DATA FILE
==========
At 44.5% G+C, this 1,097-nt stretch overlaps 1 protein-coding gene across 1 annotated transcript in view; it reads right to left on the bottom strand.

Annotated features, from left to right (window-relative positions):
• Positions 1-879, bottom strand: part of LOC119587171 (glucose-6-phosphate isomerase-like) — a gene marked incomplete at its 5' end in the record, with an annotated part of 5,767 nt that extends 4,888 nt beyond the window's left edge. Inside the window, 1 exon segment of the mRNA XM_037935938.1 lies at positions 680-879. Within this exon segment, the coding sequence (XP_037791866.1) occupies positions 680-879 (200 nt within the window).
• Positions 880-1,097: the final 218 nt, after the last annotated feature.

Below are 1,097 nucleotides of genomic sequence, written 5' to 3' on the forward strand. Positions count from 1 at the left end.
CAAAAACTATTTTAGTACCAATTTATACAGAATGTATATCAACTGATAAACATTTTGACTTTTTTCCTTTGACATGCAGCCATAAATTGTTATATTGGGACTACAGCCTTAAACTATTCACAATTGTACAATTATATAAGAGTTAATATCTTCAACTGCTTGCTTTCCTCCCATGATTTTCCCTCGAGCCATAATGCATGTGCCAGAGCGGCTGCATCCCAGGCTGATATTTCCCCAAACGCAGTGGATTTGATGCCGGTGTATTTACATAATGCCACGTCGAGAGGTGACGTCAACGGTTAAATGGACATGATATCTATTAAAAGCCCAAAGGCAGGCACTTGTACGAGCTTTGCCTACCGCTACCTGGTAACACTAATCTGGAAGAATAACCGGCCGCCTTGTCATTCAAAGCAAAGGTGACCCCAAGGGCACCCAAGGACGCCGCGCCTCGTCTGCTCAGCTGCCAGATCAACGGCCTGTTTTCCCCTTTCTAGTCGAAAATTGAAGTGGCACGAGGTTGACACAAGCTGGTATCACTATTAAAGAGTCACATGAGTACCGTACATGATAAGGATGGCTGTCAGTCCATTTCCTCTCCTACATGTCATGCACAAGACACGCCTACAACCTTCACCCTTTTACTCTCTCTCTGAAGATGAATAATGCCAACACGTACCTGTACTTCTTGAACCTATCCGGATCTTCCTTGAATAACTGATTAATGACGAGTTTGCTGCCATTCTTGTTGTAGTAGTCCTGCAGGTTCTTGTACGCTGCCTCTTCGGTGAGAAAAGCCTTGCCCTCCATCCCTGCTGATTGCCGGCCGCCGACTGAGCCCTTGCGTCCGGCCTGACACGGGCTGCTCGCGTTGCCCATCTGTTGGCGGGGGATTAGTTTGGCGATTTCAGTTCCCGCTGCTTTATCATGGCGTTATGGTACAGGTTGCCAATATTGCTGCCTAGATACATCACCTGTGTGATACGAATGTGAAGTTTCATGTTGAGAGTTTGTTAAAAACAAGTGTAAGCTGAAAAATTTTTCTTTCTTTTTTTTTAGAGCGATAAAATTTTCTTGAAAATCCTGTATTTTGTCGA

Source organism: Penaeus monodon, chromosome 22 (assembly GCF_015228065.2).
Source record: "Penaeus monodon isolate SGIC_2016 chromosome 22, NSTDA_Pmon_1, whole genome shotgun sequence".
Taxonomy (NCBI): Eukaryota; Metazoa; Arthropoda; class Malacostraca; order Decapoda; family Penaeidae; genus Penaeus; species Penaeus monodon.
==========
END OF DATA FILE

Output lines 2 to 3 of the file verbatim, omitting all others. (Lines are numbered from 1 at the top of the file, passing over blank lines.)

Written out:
Annotated features, from left to right (window-relative positions):
• Positions 1-879, bottom strand: part of LOC119587171 (glucose-6-phosphate isomerase-like) — a gene marked incomplete at its 5' end in the record, with an annotated part of 5,767 nt that extends 4,888 nt beyond the window's left edge. Inside the window, 1 exon segment of the mRNA XM_037935938.1 lies at positions 680-879. Within this exon segment, the coding sequence (XP_037791866.1) occupies positions 680-879 (200 nt within the window).